BLOCK: Abner Ramirez is the son of Cuban immigrants. Amanda Sudano-Ramirez is the daughter of the late disco queen Donna Summers and producer and songwriter Bruce Sudano. They came by our studios recently to talk about their partnership and their debut album titled "Diamonds."

(SOUNDBITE OF SONG, "YOU AND I")

JOHNNYSWIM: (Singing) We are. We are. Oh, we are, you and I, we found one. You and I, we rain and thunder. You and I, there is no other. You and I. You and I, we'll waves in the old. You and I, 1000 stone walls shining on the lost in loves is you and I.

BLOCK: When you two got together and started writing songs and singing together, what did you hear in that? What did you discover about each other when you started doing that?

RAMIREZ: The first thing I noticed is that the more songs we wrote together, the more time we spend alone together, which is really all I was interested in. The more songs were good, the more chance of making out we had.

(LAUGHTER)

RAMIREZ: So I mean, honestly, this all was just a ploy to have this girl in my life, and so now I have to continue the ruse of playing music.

AMANDA SUDANO: OK. Yes.

RAMIREZ: But I found that even though I had sung with other people, there was a connection, there was kind of a - something about it was good. And we got to the point of a song more quickly than with other people that I would write with. It just felt right.

(SOUNDBITE OF MUSIC AND HUMMING)

BLOCK: We hear you two trading lines, trading off lines on the song "Falling for Me."

(SOUNDBITE OF SONG, "FALLING FOR ME")

JOHNNYSWIM: (Singing) I'm a diamond in the rough and wild. You're a heart that's just too wild and free. I'm looking for a hand to hold me. You're just looking for a chance to bring me to my knees.

BLOCK: I'm curious to ask you about this because when I listen to this I feel like your voice is her sounding very similar to each other and I wonder as you've gotten to know each other for the years, whether you think your voices have changed and have come closer together.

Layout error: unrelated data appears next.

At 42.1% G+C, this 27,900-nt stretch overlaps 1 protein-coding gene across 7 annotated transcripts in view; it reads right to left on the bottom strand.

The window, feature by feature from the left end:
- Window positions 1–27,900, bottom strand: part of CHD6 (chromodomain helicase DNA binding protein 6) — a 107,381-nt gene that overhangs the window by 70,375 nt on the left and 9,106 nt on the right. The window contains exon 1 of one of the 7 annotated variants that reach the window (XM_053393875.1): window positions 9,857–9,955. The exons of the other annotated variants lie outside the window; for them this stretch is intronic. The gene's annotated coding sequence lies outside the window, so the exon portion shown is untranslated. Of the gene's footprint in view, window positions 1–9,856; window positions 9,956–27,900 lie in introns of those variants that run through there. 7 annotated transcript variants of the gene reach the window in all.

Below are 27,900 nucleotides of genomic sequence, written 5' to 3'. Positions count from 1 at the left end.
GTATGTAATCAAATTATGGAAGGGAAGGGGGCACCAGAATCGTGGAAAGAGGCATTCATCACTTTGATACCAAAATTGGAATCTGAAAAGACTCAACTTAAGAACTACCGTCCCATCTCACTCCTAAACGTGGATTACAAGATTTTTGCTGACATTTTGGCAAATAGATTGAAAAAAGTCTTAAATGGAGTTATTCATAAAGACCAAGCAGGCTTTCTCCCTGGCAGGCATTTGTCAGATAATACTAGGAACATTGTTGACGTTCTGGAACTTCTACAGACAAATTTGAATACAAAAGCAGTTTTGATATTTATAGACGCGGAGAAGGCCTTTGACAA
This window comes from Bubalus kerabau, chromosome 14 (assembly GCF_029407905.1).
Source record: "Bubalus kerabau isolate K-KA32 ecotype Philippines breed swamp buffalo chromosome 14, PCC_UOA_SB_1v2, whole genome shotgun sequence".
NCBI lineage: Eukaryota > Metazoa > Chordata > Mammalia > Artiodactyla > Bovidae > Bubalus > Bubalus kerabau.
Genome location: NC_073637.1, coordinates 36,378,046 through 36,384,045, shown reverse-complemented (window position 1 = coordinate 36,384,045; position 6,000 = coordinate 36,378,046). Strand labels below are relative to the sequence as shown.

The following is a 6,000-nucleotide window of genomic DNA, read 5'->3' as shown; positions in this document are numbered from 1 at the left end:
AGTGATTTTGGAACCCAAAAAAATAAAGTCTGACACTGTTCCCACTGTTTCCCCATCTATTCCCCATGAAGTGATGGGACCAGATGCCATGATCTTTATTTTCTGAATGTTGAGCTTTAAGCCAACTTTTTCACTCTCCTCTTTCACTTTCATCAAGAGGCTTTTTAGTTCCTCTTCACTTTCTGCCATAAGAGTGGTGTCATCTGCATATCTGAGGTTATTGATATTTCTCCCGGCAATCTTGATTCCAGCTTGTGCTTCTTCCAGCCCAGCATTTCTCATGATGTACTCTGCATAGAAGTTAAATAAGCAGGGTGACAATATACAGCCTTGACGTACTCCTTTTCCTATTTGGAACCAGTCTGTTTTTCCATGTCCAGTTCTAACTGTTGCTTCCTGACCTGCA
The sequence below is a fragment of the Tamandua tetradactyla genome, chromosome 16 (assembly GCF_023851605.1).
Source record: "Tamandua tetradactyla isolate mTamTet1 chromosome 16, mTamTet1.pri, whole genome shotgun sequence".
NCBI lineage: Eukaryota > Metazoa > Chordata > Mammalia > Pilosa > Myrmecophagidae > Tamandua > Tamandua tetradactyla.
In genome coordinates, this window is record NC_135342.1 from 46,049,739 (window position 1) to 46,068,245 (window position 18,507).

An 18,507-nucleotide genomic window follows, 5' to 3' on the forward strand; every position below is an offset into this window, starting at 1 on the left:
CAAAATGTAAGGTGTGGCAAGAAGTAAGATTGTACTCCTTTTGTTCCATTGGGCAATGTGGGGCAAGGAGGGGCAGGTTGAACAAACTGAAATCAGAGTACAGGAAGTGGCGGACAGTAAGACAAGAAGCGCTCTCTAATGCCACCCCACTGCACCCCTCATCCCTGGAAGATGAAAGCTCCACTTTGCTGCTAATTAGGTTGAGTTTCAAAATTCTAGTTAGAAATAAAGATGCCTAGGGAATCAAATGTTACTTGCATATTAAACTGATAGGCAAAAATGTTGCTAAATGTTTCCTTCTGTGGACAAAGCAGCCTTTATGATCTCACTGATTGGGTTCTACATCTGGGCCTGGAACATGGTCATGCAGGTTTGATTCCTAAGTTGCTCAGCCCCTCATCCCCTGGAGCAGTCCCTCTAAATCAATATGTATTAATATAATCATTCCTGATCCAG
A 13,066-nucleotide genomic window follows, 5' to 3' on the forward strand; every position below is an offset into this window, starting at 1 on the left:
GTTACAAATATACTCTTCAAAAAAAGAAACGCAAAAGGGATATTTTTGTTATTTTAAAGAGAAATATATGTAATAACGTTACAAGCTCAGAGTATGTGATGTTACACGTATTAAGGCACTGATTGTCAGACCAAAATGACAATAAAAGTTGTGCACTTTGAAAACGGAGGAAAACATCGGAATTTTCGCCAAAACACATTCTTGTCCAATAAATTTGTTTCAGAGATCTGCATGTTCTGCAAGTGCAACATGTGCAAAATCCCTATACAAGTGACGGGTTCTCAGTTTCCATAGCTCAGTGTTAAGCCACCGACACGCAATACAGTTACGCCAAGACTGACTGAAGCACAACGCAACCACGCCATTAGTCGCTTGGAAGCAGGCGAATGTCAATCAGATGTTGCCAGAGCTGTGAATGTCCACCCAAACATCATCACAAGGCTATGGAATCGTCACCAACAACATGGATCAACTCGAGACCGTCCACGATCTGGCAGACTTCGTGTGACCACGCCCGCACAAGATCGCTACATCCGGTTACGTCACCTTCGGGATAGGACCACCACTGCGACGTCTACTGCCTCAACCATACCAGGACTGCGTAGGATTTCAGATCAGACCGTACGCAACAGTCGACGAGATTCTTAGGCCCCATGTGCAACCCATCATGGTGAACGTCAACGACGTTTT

RAMIREZ: I think that it's a lot like a married couple that ends up looking alike, even though we looked like before we got married.

(LAUGHTER)

RAMIREZ: I think nothing actually changes, really, but it's just perceived differently. But I think we may make room for each other a little more or maybe we have, I guess, now that I'm thinking about it. But it's always felt right, like it's always just felt just close enough to where it seem like it worked.

BLOCK: Do you hear a similarity in it?

SUDANO: I definitely. Actually, quite often when we sing live, the biggest problem is making sure that our monitors are separate, because otherwise, I can't tell sometimes who's singing what because our voices are so similar that I'm like, is that in the singing that note? Sorry, that's Abner. Got to find - I got to find my note.

(LAUGHTER)

SUDANO: But yeah, I think singing together for this long, I guess it's less that we melded into having singing the same and more, like Abner said, where we make room for one another. And more than, you know, walking in a straight line together; it's more like a dance where we've learned to kind of blend, I guess, even just in the inflections of things. And so I think that's what I hear more than anything.

(SOUNDBITE OF SONG, "FALLING FOR ME")

JOHNNYSWIM: (Singing) Some may say is that to chase a heart locked away. On its own, solace in me. There ain't no thing in this world you'd like to be, less than a wounded soul like me. That's what you get for falling for me.

BLOCK: You know, Amanda, as I listen to you sing, I also feel like I'm hearing a lot of your mother, Donna Summer. I'm hearing a lot of her voice, sort of the catch in your voice a little bit. Do you hear that?